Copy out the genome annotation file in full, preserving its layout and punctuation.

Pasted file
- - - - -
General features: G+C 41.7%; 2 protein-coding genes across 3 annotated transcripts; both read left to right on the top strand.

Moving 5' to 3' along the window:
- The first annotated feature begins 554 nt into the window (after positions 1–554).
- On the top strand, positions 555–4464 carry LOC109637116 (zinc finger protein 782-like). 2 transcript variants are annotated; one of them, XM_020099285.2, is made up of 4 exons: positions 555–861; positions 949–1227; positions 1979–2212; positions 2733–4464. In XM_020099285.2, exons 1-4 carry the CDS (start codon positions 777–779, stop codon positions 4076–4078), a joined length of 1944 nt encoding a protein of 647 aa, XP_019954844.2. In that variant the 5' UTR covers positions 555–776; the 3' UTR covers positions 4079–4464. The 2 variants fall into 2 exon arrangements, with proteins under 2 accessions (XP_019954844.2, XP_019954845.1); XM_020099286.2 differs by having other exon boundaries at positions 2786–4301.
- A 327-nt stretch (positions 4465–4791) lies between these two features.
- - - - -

General features: G+C 41.7%; 2 protein-coding genes across 3 annotated transcripts; both read left to right on the top strand.

Moving 5' to 3' along the window:
- The first annotated feature begins 554 nt into the window (after positions 1–554).
- On the top strand, positions 555–4464 carry LOC109637116 (zinc finger protein 782-like). 2 transcript variants are annotated; one of them, XM_020099285.2, is made up of 4 exons: positions 555–861; positions 949–1227; positions 1979–2212; positions 2733–4464. In XM_020099285.2, exons 1-4 carry the CDS (start codon positions 777–779, stop codon positions 4076–4078), a joined length of 1944 nt encoding a protein of 647 aa, XP_019954844.2. In that variant the 5' UTR covers positions 555–776; the 3' UTR covers positions 4079–4464. The 2 variants fall into 2 exon arrangements, with proteins under 2 accessions (XP_019954844.2, XP_019954845.1); XM_020099286.2 differs by having other exon boundaries at positions 2786–4301.
- A 327-nt stretch (positions 4465–4791) lies between these two features.